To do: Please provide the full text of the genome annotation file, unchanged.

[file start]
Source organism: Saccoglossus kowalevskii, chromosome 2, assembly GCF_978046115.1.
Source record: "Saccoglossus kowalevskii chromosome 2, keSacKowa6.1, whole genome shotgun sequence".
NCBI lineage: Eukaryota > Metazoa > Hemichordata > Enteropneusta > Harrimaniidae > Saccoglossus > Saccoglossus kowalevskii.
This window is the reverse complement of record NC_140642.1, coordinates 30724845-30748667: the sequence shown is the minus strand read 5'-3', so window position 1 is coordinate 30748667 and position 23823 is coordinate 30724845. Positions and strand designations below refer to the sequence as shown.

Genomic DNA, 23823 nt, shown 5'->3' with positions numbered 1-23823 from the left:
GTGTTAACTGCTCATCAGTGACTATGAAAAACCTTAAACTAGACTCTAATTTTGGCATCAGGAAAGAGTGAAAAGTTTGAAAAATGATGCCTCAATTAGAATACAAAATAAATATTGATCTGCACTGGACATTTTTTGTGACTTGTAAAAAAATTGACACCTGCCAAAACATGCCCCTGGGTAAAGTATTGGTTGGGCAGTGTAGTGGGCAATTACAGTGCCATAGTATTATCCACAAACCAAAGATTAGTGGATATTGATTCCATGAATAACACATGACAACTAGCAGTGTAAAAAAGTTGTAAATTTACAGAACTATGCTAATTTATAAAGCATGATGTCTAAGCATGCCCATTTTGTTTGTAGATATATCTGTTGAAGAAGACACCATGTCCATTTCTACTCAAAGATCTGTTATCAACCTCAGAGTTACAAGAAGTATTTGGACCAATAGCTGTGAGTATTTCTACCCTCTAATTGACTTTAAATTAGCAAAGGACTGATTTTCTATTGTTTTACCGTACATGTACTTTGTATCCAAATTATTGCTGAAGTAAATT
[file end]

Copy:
Source organism: Saccoglossus kowalevskii, chromosome 2, assembly GCF_978046115.1.
Source record: "Saccoglossus kowalevskii chromosome 2, keSacKowa6.1, whole genome shotgun sequence".
NCBI lineage: Eukaryota > Metazoa > Hemichordata > Enteropneusta > Harrimaniidae > Saccoglossus > Saccoglossus kowalevskii.
This window is the reverse complement of record NC_140642.1, coordinates 30724845-30748667: the sequence shown is the minus strand read 5'-3', so window position 1 is coordinate 30748667 and position 23823 is coordinate 30724845. Positions and strand designations below refer to the sequence as shown.

Genomic DNA, 23823 nt, shown 5'->3' with positions numbered 1-23823 from the left:
GTGTTAACTGCTCATCAGTGACTATGAAAAACCTTAAACTAGACTCTAATTTTGGCATCAGGAAAGAGTGAAAAGTTTGAAAAATGATGCCTCAATTAGAATACAAAATAAATATTGATCTGCACTGGACATTTTTTGTGACTTGTAAAAAAATTGACACCTGCCAAAACATGCCCCTGGGTAAAGTATTGGTTGGGCAGTGTAGTGGGCAATTACAGTGCCATAGTATTATCCACAAACCAAAGATTAGTGGATATTGATTCCATGAATAACACATGACAACTAGCAGTGTAAAAAAGTTGTAAATTTACAGAACTATGCTAATTTATAAAGCATGATGTCTAAGCATGCCCATTTTGTTTGTAGATATATCTGTTGAAGAAGACACCATGTCCATTTCTACTCAAAGATCTGTTATCAACCTCAGAGTTACAAGAAGTATTTGGACCAATAGCTGTGAGTATTTCTACCCTCTAATTGACTTTAAATTAGCAAAGGACTGATTTTCTATTGTTTTACCGTACATGTACTTTGTATCCAAATTATTGCTGAAGTAAATT